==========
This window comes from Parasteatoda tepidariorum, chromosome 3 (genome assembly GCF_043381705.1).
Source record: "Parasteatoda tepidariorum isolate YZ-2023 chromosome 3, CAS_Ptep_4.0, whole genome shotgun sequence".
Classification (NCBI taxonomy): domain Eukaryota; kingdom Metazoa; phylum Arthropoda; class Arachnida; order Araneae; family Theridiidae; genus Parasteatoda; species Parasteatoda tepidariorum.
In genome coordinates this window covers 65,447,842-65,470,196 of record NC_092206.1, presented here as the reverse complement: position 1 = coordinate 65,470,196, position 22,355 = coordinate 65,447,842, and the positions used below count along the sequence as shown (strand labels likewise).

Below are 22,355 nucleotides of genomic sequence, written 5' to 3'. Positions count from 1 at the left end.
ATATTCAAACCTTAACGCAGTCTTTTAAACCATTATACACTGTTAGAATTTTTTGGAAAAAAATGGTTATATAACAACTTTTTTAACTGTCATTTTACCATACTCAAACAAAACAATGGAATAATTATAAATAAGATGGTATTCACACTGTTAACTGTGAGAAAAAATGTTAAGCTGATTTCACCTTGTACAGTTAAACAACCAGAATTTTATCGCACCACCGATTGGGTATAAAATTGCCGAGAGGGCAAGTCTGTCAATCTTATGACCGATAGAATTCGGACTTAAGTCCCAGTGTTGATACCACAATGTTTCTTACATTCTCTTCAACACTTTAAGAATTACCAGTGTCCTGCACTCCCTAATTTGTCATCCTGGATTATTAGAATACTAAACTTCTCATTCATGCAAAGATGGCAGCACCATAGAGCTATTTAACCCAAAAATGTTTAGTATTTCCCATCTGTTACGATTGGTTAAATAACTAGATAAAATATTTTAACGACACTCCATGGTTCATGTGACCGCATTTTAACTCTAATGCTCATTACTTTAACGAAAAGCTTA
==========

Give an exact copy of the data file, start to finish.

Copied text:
This window comes from Parasteatoda tepidariorum, chromosome 3 (genome assembly GCF_043381705.1).
Source record: "Parasteatoda tepidariorum isolate YZ-2023 chromosome 3, CAS_Ptep_4.0, whole genome shotgun sequence".
Classification (NCBI taxonomy): domain Eukaryota; kingdom Metazoa; phylum Arthropoda; class Arachnida; order Araneae; family Theridiidae; genus Parasteatoda; species Parasteatoda tepidariorum.
In genome coordinates this window covers 65,447,842-65,470,196 of record NC_092206.1, presented here as the reverse complement: position 1 = coordinate 65,470,196, position 22,355 = coordinate 65,447,842, and the positions used below count along the sequence as shown (strand labels likewise).

Below are 22,355 nucleotides of genomic sequence, written 5' to 3'. Positions count from 1 at the left end.
ATATTCAAACCTTAACGCAGTCTTTTAAACCATTATACACTGTTAGAATTTTTTGGAAAAAAATGGTTATATAACAACTTTTTTAACTGTCATTTTACCATACTCAAACAAAACAATGGAATAATTATAAATAAGATGGTATTCACACTGTTAACTGTGAGAAAAAATGTTAAGCTGATTTCACCTTGTACAGTTAAACAACCAGAATTTTATCGCACCACCGATTGGGTATAAAATTGCCGAGAGGGCAAGTCTGTCAATCTTATGACCGATAGAATTCGGACTTAAGTCCCAGTGTTGATACCACAATGTTTCTTACATTCTCTTCAACACTTTAAGAATTACCAGTGTCCTGCACTCCCTAATTTGTCATCCTGGATTATTAGAATACTAAACTTCTCATTCATGCAAAGATGGCAGCACCATAGAGCTATTTAACCCAAAAATGTTTAGTATTTCCCATCTGTTACGATTGGTTAAATAACTAGATAAAATATTTTAACGACACTCCATGGTTCATGTGACCGCATTTTAACTCTAATGCTCATTACTTTAACGAAAAGCTTA